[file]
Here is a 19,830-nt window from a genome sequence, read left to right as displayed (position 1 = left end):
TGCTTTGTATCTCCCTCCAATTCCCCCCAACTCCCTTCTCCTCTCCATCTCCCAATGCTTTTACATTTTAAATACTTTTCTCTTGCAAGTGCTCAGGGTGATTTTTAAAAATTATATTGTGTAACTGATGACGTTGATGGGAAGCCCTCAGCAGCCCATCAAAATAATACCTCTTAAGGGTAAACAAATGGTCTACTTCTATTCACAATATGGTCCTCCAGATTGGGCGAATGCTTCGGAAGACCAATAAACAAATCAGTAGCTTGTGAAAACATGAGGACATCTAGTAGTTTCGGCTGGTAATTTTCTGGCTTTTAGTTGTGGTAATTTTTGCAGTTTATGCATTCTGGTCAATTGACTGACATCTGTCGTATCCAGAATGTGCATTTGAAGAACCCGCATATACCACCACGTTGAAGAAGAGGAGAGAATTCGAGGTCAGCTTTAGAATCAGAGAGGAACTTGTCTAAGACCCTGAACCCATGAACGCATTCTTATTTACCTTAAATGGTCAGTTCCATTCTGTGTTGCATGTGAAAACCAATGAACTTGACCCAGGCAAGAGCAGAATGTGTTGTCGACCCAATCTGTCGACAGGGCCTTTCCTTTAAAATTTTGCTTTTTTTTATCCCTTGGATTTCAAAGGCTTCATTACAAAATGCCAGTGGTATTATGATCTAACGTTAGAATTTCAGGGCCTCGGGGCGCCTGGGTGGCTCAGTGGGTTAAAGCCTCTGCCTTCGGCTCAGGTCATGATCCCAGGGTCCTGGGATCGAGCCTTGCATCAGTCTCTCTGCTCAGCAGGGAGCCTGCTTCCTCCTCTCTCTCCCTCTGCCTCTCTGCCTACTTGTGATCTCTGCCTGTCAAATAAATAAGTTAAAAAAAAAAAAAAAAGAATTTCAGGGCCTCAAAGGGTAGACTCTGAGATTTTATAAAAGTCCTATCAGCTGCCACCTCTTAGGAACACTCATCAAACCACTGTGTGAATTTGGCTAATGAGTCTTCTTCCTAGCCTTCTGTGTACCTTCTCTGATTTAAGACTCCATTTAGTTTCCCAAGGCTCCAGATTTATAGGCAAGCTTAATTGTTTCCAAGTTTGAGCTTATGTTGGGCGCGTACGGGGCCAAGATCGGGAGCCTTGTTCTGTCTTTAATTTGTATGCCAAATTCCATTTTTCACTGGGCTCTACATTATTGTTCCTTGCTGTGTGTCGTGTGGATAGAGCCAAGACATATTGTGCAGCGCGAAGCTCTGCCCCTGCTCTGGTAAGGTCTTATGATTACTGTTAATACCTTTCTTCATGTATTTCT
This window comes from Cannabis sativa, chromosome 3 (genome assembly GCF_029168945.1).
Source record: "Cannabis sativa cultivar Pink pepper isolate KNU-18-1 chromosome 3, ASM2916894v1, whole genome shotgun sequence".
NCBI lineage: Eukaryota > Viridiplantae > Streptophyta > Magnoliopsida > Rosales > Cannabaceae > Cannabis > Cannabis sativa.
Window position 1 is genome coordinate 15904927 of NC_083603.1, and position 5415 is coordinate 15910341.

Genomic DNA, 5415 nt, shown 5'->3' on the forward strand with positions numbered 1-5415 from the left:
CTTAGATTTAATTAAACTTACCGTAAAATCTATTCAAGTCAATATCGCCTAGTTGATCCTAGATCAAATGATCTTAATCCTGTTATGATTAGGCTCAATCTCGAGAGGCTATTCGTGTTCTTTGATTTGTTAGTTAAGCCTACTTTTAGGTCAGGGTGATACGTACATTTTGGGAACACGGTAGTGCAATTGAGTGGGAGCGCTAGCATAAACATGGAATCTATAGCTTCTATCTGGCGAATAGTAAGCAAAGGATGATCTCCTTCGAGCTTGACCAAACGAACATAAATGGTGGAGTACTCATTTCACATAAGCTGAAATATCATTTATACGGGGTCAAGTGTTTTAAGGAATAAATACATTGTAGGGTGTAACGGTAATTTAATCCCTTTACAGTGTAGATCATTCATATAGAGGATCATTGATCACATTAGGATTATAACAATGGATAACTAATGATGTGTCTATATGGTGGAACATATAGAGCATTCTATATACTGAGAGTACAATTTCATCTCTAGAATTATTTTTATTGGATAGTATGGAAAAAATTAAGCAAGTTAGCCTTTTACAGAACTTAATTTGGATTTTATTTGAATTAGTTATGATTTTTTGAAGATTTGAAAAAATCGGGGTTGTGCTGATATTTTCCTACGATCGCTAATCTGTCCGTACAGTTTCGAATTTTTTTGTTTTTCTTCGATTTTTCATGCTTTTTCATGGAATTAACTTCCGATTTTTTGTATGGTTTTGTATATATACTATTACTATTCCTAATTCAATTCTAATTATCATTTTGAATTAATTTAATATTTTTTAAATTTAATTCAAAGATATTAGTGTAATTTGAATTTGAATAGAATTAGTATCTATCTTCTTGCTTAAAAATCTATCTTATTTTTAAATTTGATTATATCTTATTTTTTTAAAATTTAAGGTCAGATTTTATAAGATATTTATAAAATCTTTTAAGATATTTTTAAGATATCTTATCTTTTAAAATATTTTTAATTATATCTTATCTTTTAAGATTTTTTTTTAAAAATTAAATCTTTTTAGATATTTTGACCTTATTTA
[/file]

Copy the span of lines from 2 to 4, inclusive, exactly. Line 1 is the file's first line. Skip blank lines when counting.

TGCTTTGTATCTCCCTCCAATTCCCCCCAACTCCCTTCTCCTCTCCATCTCCCAATGCTTTTACATTTTAAATACTTTTCTCTTGCAAGTGCTCAGGGTGATTTTTAAAAATTATATTGTGTAACTGATGACGTTGATGGGAAGCCCTCAGCAGCCCATCAAAATAATACCTCTTAAGGGTAAACAAATGGTCTACTTCTATTCACAATATGGTCCTCCAGATTGGGCGAATGCTTCGGAAGACCAATAAACAAATCAGTAGCTTGTGAAAACATGAGGACATCTAGTAGTTTCGGCTGGTAATTTTCTGGCTTTTAGTTGTGGTAATTTTTGCAGTTTATGCATTCTGGTCAATTGACTGACATCTGTCGTATCCAGAATGTGCATTTGAAGAACCCGCATATACCACCACGTTGAAGAAGAGGAGAGAATTCGAGGTCAGCTTTAGAATCAGAGAGGAACTTGTCTAAGACCCTGAACCCATGAACGCATTCTTATTTACCTTAAATGGTCAGTTCCATTCTGTGTTGCATGTGAAAACCAATGAACTTGACCCAGGCAAGAGCAGAATGTGTTGTCGACCCAATCTGTCGACAGGGCCTTTCCTTTAAAATTTTGCTTTTTTTTATCCCTTGGATTTCAAAGGCTTCATTACAAAATGCCAGTGGTATTATGATCTAACGTTAGAATTTCAGGGCCTCGGGGCGCCTGGGTGGCTCAGTGGGTTAAAGCCTCTGCCTTCGGCTCAGGTCATGATCCCAGGGTCCTGGGATCGAGCCTTGCATCAGTCTCTCTGCTCAGCAGGGAGCCTGCTTCCTCCTCTCTCTCCCTCTGCCTCTCTGCCTACTTGTGATCTCTGCCTGTCAAATAAATAAGTTAAAAAAAAAAAAAAAAGAATTTCAGGGCCTCAAAGGGTAGACTCTGAGATTTTATAAAAGTCCTATCAGCTGCCACCTCTTAGGAACACTCATCAAACCACTGTGTGAATTTGGCTAATGAGTCTTCTTCCTAGCCTTCTGTGTACCTTCTCTGATTTAAGACTCCATTTAGTTTCCCAAGGCTCCAGATTTATAGGCAAGCTTAATTGTTTCCAAGTTTGAGCTTATGTTGGGCGCGTACGGGGCCAAGATCGGGAGCCTTGTTCTGTCTTTAATTTGTATGCCAAATTCCATTTTTCACTGGGCTCTACATTATTGTTCCTTGCTGTGTGTCGTGTGGATAGAGCCAAGACATATTGTGCAGCGCGAAGCTCTGCCCCTGCTCTGGTAAGGTCTTATGATTACTGTTAATACCTTTCTTCATGTATTTCT
This window comes from Cannabis sativa, chromosome 3 (genome assembly GCF_029168945.1).
Source record: "Cannabis sativa cultivar Pink pepper isolate KNU-18-1 chromosome 3, ASM2916894v1, whole genome shotgun sequence".